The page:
Booms and Busts in Wyoming: It's Not Our First Rodeo

The American Heritage Center’s Alan K. Simpson Institute for Western Politics and Leadership at the University of Wyoming conducted an oral history program to explore the social, environmental, and economic impacts of Wyoming’s latest energy boom in Sublette County, and the more recent downturn. More than forty Sublette County residents from various walks of life sat down with a historian and a tape recorder to talk about their experiences with and perceptions of an energy boom that changed the lives of many people in Sublette County and Wyoming. Just as with many other historic events, where you stand depends on where you sit, but everyone interviewed for this project added insight into this particular boom and those insights are available on this website. We must remember, however, that this was not the first economic boom in Wyoming nor will it be the last.

Booms and busts are characterized by rapid economic expansion (the boom) and contraction (the bust). They have occurred in a variety of industries and ever since Euro-Americans began to visit and settle in what would become Wyoming. They usually involved and involve the production and marketing of a single commodity. See, for example, the fur trade boom in the Rocky Mountains of Wyoming caused by increased demand for beaver felt to use in hats, the gold mining boom around South Pass, the coal industry associated with the railroad and its coal powered steam locomotives, the open range cattle industry of the northern plains and the uranium industry. All of these economic booms were followed by busts caused by changes in fashion, playing out of the easily obtained gold, the replacement of coal fired with diesel powered locomotives , overgrazing and severe winter weather, and fears of nuclear plant accidents. While the Sublette County interviews provide the insight of experience into the boom they do not combine that with a bust experience and busts of different degrees have always followed booms.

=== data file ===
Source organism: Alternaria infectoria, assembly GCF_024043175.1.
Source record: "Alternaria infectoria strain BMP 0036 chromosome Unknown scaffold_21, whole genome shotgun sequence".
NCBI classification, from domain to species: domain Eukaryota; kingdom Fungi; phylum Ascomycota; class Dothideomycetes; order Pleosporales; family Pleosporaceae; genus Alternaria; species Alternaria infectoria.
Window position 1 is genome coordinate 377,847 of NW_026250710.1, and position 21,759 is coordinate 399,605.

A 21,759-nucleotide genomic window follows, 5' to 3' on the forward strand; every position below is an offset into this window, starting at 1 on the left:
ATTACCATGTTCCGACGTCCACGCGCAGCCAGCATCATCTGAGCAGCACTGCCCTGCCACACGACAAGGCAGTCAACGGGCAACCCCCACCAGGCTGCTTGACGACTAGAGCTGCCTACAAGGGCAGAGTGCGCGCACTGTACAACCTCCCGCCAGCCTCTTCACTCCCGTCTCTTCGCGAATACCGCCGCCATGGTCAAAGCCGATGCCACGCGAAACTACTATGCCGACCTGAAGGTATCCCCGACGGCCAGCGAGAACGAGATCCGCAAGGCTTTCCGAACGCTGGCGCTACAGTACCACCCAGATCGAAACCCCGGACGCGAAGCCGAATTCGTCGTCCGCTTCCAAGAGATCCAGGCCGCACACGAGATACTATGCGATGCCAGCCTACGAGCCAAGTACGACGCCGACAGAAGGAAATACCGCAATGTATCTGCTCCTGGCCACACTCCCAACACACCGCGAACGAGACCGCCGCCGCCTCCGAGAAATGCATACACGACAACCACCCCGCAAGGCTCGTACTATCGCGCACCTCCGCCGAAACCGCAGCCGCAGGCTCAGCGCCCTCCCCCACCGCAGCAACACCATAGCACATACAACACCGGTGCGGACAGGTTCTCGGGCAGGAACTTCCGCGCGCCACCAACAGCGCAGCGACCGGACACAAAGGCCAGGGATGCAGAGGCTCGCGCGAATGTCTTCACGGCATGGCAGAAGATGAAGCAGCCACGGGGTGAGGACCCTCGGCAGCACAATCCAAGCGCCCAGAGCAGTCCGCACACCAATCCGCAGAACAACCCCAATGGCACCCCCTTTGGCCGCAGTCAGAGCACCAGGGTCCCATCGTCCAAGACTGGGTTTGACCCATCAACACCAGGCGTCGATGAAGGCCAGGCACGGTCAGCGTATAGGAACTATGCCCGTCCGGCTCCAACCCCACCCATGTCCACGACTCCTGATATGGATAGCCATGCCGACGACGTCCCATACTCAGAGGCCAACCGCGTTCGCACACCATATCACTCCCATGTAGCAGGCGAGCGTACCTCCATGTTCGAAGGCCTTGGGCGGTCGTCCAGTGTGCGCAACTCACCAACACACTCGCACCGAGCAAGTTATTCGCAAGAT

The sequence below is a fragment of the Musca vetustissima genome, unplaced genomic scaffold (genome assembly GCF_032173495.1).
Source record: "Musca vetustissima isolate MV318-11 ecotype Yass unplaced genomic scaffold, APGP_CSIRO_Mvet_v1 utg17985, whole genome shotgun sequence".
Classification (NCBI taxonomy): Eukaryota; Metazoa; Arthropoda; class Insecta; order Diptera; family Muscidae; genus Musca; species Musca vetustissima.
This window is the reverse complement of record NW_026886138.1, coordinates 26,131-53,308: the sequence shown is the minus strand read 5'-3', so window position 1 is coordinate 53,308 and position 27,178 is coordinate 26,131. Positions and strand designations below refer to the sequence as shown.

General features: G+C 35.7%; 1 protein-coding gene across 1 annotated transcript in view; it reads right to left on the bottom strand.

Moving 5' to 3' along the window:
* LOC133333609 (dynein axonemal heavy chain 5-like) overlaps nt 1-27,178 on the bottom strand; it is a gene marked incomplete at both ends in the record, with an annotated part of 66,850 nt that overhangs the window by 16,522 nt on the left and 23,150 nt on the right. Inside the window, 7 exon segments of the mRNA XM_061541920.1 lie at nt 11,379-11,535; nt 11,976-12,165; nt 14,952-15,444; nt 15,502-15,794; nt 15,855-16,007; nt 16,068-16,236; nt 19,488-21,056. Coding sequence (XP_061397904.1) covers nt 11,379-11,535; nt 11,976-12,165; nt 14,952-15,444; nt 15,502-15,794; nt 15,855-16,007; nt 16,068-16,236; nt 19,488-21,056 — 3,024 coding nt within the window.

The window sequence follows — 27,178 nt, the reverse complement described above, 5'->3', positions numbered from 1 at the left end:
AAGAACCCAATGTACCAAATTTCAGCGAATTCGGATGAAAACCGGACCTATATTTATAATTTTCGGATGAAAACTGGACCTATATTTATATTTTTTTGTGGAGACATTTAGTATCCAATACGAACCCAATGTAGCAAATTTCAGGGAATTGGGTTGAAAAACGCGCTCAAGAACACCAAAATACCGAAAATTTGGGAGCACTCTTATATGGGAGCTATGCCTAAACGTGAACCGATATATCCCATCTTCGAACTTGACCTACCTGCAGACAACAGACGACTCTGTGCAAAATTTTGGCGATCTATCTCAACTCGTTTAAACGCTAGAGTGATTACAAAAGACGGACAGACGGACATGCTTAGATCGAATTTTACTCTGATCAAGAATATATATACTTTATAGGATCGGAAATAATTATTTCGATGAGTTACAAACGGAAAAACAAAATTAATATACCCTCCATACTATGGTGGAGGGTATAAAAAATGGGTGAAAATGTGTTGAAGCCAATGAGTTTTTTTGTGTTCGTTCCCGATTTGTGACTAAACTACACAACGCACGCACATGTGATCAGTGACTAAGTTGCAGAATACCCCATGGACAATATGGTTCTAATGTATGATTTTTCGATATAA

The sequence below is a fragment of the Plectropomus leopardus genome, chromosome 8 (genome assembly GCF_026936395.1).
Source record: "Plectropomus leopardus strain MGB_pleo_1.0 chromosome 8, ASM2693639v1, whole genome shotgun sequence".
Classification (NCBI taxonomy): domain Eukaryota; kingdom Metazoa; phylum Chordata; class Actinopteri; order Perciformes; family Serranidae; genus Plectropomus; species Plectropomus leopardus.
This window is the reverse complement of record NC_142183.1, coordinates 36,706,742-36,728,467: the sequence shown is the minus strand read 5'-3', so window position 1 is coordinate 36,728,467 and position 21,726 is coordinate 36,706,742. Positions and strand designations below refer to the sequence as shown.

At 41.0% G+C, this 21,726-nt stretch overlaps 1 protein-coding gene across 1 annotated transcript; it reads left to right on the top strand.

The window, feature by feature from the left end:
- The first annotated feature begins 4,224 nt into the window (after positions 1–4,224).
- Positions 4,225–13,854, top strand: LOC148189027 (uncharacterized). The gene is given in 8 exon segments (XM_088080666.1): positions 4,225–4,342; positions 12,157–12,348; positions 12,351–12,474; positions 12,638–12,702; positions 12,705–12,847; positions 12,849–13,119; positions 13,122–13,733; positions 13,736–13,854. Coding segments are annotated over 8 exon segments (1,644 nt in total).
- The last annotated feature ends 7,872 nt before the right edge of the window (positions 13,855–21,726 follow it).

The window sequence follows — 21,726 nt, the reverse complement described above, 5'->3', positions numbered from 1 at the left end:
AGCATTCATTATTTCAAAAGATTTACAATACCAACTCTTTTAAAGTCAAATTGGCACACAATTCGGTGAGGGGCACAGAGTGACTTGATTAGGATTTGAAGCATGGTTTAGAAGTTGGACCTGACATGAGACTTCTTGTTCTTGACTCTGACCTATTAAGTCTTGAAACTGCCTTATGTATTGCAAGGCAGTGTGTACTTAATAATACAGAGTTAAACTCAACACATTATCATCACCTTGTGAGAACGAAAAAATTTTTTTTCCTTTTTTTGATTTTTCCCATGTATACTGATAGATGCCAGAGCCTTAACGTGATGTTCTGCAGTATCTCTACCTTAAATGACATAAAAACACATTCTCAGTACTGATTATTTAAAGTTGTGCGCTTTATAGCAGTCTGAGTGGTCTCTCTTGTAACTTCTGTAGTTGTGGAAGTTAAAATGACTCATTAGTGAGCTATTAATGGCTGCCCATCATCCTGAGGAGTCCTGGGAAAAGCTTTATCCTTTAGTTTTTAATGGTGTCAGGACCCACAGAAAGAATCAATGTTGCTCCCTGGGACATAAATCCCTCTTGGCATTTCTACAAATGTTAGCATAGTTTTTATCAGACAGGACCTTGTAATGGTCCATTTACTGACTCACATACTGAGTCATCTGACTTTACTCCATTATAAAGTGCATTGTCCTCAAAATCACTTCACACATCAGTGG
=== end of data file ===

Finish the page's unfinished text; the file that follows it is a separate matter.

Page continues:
The interviews accessible on this website provide valuable information for scholars studying yet another boom in the American West. But they also provide lessons for planners and citizens of communities beginning to experience the disruption and heady excitement of an economic boom. While no two booms are exactly alike the cumulative experiences of participants can help prevent mistakes. Remember also that economic booms have usually been viewed differently by different populations. For example, are the economic benefits worth the social dislocations? How did residents of Sublette County gain or lose as a result of the natural gas boom? What environmental problems accompany the economic expansion? What lessons might be learned from this boom and other historical booms that would help future boom areas better prepare to deal with both the rapid economic growth of the boom and the sudden economic contractions of the almost always inevitable bust?

The ghosts of Wyoming’s previous booms and the current residents of Sublette County have not only lessons to teach but a full curriculum. We need to pay close attention.

Dr. David Kathka
Former Wyoming State Historian